Tuvan people and the Igil. A formal analysis of a video on mymusiclab about the Tuvan people.

Essay by Goat300College, UndergraduateA+, March 2012

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Tuvan lies in the geographical center of Asia, in Southern Siberia. The tuvans are known for their use of the overtone singing style. One of the most important instruments that are utilized by the tuvans is the "igil." This instrument has many cultural values and significance. Looking at Video 1, this instrument is played by bowing the strings and is held nearly upright when played. It can also be seen from the video near the top of the neck above the tuning pegs, there is a shape of a carved horse's head. There is a famous Tuvan tale, which illustrates how the igil originated and why the horse is significant on the igil. The tale starts off about a boy named Ösküs-ool, who adopts a baby mare from an evil Mongolian prince that was about to abandon the mare because it was orphaned. Ösküs-ool began to feed the mare and take care of it, and soon it became a great gray stallion.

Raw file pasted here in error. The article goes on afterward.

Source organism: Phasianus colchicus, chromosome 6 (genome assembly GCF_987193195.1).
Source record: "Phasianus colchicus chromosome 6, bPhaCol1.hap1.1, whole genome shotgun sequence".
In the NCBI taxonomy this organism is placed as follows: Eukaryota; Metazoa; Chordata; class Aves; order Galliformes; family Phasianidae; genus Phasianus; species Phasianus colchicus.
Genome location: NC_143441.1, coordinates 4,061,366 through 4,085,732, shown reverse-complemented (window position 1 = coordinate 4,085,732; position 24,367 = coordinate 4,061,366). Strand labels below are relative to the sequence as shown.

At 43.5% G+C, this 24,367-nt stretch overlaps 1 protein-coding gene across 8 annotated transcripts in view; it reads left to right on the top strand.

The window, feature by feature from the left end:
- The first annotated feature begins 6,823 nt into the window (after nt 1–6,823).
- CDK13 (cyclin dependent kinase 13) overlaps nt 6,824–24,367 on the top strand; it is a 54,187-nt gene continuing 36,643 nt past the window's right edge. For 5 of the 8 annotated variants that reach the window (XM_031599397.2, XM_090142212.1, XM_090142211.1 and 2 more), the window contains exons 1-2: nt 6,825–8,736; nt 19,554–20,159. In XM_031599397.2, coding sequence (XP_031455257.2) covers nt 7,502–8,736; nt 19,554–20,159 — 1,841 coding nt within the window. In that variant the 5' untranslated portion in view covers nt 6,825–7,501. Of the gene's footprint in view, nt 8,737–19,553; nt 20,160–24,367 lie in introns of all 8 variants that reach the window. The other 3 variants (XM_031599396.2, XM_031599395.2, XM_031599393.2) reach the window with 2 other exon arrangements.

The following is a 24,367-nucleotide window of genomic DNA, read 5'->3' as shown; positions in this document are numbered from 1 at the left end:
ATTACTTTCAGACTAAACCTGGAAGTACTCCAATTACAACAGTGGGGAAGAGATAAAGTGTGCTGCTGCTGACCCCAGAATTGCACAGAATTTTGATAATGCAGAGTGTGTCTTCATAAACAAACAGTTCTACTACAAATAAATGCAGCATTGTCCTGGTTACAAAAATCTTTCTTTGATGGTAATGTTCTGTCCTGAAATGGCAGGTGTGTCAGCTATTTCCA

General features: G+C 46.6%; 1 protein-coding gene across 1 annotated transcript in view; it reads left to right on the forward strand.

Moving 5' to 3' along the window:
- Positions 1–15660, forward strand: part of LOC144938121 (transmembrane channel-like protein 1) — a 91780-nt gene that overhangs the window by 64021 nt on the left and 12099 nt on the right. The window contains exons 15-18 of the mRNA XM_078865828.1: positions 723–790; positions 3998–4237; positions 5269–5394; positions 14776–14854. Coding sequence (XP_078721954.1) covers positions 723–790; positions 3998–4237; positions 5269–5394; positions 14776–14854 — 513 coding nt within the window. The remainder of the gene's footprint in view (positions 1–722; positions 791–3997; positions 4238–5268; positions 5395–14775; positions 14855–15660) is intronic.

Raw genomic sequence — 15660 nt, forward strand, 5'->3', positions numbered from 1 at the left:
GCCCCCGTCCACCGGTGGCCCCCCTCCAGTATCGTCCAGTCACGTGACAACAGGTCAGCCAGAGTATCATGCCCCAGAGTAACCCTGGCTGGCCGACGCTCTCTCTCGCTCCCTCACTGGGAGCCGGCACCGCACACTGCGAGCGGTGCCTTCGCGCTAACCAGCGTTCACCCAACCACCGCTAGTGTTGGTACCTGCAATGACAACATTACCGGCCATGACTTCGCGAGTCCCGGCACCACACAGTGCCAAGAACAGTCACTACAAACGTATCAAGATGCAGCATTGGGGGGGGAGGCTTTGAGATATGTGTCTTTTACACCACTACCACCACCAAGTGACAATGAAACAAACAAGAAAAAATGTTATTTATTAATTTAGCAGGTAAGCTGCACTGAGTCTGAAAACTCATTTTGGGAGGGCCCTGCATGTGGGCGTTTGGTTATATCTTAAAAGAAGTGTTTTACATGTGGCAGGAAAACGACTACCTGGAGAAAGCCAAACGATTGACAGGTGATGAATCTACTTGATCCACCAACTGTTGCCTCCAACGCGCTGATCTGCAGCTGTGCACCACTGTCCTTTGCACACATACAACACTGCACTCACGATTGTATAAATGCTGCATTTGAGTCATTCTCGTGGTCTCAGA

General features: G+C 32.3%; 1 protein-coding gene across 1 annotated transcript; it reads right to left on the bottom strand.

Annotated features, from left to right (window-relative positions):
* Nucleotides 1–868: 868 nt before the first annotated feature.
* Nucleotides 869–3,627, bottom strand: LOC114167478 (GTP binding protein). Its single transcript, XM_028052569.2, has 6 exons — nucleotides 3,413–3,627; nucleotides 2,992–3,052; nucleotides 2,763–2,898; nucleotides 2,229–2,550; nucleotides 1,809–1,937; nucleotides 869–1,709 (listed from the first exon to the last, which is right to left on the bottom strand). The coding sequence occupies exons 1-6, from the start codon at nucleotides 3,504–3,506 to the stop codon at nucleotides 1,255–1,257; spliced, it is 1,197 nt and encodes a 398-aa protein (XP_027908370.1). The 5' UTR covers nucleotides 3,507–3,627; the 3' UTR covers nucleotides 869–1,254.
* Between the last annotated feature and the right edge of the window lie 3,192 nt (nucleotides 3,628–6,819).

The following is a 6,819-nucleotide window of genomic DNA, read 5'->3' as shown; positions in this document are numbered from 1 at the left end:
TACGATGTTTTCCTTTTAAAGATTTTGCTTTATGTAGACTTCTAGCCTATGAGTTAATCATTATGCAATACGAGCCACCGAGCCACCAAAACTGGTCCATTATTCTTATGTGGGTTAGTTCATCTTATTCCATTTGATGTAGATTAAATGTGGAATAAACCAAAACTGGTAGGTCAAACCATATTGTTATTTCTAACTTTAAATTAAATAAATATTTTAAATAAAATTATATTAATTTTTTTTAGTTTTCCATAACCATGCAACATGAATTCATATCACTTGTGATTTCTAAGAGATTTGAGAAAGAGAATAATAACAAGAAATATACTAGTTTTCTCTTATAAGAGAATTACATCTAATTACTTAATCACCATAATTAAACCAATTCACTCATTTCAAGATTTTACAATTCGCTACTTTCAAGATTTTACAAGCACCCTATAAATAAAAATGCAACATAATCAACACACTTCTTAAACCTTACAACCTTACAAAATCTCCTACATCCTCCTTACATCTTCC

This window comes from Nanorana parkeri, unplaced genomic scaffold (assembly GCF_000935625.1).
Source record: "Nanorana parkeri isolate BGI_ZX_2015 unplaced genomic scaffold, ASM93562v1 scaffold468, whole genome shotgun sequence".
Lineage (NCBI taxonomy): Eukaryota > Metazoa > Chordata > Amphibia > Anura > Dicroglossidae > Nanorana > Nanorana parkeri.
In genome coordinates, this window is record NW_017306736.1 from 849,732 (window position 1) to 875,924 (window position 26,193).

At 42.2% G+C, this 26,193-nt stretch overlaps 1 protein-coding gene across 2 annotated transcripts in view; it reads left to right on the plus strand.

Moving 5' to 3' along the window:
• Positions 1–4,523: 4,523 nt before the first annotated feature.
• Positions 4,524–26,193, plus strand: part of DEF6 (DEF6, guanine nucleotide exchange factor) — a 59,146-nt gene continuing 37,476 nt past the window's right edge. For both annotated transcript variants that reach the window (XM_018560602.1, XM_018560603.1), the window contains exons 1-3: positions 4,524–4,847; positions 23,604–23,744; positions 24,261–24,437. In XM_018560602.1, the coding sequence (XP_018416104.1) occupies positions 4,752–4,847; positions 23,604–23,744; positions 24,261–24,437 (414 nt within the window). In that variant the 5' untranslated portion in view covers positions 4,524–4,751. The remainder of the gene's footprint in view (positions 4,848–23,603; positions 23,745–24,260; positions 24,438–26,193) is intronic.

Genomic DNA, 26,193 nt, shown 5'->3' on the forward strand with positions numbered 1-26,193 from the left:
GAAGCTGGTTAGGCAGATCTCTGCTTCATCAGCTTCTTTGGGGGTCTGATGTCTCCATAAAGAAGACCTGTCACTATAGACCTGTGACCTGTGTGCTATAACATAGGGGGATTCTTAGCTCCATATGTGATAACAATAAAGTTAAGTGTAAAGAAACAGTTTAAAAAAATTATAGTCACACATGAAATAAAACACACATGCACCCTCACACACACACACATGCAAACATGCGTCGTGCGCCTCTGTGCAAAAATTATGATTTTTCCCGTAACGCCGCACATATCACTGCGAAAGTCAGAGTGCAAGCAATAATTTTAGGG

Ösküs-ool's horse began to beat the evil prince's horses in every race. It became a favorite of the people, and with each win became more famous throughout Tuvan. The evil prince then became angered, and ordered his servants to steal the horse and push it over a cliff. Ösküs-ool began to search endlessly for his horse, but came up short. He then had a dream about his horse telling him to hang the horse's skull on an old larch tree. Then to make a musical instrument from the wood of that tree, call it 'igil' and cover it with the skin of the horse's face. Ösküs-ool did as the horse in his dream commanded. He then played the instrument, and remembered the good times he had with this horse, the igil seemed happy. He then remembered his horse...